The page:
Thus the Palestinian BDS movement is best understood as the vehicle by which indigenous Palestinian civil and political society–both inseparable forces in the anti-colonial struggle–launched a challenge to Oslo and the settler-colonial and apartheid system it re-entrenched. It is often overlooked that the BDS call came at a time when so-called “realists” were floating various proposals for giving up Palestinian refugees’ right to return (ROR). The BDS movement established the widest possible coalition of civil and political groups that reestablished the integrity of the indigenous Palestinian struggle for liberation, by reasserting the indivisibility of the rights of Palestinian refugees as well as the rights of native Palestinians inside Israel. Thus BDS transformed the entire debate from a “conflict” under “occupation,” to one of a struggle against settler colonialism and racial supremacy.

That said, the BDS movement has made clear that it is not a replacement for the PLO or a democratically elected national body representing the Palestinian people. Whether to rebuild the PLO or replace it with another national body is an internal discussion Palestinians are having. In contrast to the superficial argument that suggests BDS coopts the national liberation struggle with a liberal human rights discourse, I contend that the BDS movement strategically deployed a rights–based discourse in ways that transcend this discourse. Though presented as rights-claims, the BDS call’s three demands lay out the parameters for decolonization. In this respect, the movement strategically utilizes a rights discourse to overturn the way the indigenous Palestinians’ rights to life and sovereignty over all of their land have been rendered unintelligible by Zionist settler claims to native lands. The practical realization of the three rights of native Palestinians that the movement insists on will necessitate the dismantling of Israel’s settler colonial and apartheid order and military occupation. Following the disarray of Oslo, the movement’s demands together reestablish a framework for decolonization and suggest visions of Palestinian liberation.

Finally, building on the analysis above, I want to suggest that the BDS movement comes out of and continues the tradition of Third World, decolonial, internationalist struggles. The fact that the BDS movement has learned from strategies used by the anti-Apartheid struggle in South Africa and forged deep alliances with comrades in Brazil and elsewhere has not been taken seriously. In fact, the BDS movement has created a framework for international solidarity that has restored relations among organizations and activists within Palestine, with unions, and across indigenous, Black Liberation, feminist, LGBT, and student movements on a scale not seen since the 1970s, when the PLO allied with movements across the global south. The BDS movement refocuses attention on the way our own universities, governments, and corporations profiting from Israeli settler colonialism are directly connected to the oppression of indigenous Palestinian people. It directs us to the question of how we can end this complicity. In doing so, it also enables alliances between peoples resisting oppression, linking Palestine to struggles against militarism, mass incarceration, and policing, as well as indigenous land claims and struggles in North America.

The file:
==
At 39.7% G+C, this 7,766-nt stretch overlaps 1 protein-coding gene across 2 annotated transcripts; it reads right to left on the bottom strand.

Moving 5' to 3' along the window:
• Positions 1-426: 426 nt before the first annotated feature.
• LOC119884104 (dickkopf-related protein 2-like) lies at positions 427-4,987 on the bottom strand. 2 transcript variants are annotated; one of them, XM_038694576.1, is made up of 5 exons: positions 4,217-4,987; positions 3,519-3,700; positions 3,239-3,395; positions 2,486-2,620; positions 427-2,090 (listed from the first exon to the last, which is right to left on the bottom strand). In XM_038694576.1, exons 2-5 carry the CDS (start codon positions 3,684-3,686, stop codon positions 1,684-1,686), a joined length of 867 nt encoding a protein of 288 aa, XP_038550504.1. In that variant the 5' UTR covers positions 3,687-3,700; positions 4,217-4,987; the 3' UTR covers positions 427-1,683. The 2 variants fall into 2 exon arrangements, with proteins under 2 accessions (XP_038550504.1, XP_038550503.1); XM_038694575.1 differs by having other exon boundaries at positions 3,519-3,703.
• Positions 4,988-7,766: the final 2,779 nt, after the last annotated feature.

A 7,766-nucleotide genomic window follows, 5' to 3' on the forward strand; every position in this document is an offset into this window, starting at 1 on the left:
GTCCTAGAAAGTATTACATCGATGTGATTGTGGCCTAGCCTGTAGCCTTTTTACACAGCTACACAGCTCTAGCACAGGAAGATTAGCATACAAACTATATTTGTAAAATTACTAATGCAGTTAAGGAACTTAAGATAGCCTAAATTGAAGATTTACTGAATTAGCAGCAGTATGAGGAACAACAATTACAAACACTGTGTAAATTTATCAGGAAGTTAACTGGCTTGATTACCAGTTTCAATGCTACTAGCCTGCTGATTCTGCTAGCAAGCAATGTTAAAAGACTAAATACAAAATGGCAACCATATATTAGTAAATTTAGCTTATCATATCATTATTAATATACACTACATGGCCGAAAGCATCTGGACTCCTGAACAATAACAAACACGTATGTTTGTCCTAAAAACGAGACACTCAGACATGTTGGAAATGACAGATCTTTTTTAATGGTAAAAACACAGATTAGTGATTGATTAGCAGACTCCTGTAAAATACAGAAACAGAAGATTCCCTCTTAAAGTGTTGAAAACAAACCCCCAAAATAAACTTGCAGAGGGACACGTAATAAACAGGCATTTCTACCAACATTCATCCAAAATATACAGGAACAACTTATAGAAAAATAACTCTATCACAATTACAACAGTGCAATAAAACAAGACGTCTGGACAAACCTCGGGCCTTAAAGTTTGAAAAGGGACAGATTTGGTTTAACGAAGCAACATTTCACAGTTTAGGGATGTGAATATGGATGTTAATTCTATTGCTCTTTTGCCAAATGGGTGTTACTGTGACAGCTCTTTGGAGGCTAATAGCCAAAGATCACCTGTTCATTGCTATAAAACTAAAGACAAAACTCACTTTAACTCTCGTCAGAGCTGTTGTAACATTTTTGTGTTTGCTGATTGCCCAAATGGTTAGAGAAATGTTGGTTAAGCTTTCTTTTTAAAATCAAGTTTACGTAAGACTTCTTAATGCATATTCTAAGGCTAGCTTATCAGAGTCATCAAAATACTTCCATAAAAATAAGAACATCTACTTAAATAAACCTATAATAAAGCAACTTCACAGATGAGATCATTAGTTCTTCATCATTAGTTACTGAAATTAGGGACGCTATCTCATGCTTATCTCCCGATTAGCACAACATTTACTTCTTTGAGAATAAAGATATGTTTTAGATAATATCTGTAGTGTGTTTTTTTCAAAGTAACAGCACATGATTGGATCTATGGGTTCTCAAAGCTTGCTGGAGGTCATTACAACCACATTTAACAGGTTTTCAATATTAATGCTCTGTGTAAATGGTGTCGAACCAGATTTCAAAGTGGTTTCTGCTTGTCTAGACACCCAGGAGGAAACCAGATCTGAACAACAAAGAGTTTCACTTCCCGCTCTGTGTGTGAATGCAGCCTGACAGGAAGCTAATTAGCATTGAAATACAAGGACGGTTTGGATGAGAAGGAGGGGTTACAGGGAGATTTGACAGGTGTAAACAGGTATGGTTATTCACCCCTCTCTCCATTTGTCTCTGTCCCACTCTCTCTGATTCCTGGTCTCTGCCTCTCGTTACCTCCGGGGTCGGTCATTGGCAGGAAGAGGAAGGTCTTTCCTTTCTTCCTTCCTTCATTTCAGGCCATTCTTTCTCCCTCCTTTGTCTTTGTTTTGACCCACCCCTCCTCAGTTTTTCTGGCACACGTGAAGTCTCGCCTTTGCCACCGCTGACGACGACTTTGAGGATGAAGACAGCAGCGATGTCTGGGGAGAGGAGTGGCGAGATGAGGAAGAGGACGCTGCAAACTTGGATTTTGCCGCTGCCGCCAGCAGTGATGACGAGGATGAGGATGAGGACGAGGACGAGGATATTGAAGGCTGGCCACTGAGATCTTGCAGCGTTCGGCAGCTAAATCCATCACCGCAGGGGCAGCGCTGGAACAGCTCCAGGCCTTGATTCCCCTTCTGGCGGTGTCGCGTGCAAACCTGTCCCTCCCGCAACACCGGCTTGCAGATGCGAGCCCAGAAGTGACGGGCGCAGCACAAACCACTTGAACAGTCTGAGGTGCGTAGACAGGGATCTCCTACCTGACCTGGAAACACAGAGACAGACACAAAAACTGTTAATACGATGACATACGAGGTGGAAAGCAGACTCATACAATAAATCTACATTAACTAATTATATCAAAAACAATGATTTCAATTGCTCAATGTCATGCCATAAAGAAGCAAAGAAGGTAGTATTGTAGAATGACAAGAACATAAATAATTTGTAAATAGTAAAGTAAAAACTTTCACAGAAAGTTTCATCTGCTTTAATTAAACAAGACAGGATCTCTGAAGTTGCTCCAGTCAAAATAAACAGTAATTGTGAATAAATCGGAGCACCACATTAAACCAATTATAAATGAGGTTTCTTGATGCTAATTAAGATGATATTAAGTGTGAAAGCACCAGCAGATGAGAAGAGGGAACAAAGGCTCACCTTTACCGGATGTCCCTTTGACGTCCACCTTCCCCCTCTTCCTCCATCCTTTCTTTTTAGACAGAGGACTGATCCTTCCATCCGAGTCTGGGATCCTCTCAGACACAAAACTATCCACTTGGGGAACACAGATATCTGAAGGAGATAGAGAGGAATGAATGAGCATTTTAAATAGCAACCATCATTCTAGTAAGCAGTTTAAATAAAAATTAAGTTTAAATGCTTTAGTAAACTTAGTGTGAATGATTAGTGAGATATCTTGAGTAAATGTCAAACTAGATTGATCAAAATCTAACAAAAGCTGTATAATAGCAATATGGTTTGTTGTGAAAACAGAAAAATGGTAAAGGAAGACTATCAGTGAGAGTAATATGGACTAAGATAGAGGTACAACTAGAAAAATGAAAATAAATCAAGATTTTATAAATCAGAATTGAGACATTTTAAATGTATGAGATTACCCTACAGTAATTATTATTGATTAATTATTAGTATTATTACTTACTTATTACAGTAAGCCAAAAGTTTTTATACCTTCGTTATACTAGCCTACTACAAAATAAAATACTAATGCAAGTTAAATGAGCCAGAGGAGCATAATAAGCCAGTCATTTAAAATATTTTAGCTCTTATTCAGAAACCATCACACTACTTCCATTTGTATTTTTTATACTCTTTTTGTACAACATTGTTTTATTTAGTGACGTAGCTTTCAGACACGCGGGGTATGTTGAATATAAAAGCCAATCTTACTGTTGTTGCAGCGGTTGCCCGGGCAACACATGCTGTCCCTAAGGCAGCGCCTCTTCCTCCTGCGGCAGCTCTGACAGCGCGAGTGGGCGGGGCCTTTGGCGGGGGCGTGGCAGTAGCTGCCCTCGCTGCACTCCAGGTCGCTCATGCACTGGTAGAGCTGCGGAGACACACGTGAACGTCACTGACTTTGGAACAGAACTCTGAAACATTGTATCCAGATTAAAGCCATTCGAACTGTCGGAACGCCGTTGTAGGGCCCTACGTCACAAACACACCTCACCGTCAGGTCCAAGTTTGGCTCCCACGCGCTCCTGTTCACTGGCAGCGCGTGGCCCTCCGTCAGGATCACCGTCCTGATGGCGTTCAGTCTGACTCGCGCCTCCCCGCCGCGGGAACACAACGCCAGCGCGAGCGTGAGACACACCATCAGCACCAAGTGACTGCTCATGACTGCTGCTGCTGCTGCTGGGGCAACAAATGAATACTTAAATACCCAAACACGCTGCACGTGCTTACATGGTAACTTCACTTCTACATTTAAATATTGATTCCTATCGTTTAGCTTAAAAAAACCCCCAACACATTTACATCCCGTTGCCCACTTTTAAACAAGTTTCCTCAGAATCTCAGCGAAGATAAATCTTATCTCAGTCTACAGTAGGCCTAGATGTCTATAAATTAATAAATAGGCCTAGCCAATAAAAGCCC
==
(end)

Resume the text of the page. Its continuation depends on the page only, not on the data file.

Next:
BDS campaigns have exposed the way Israeli corporations are exporting technologies of repression developed on native Palestinian bodies to Latin America, the US, and beyond and how these technologies are used to police poor communities of color. For example, activists launched a campaign to get the Israeli security company ISDS out of the 2016 Olympics Games in Brazil, politicizing and opposing the linkages between Israeli techniques used to repress Palestinians, Israel’s involvement in training right-wing Latin American dictators in the 1980s, and Israel’s current role in training a Brazilian police force that violently represses the favelas and disproportionately kills Afro-Brazilians.

The BDS movement’s most powerful weapon is the tide of rising internationalist solidarity.. This internationalist solidarity is not new: it is rooted in a prior history of relationships that these movements have forged since the 1960-70s. As Mumia Abu Jamal powerfully states:

[T]o millions of people, throughout Europe, Africa, Asia, and the Americas, [Palestinians’] unjust and cruel treatment at the hands of the Zionists finds purchase in hearts worldwide.
From their epic losses spring the fruits of solidarity that binds us, human to human, oppressed to oppressed.
As the cruelties of imperialism mount, giving rise to anger and distaste, the forces of solidarity grow too, encapsulating the majority of the people of the earth.

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Salma Musa

Salma Musa is a Palestinian scholar.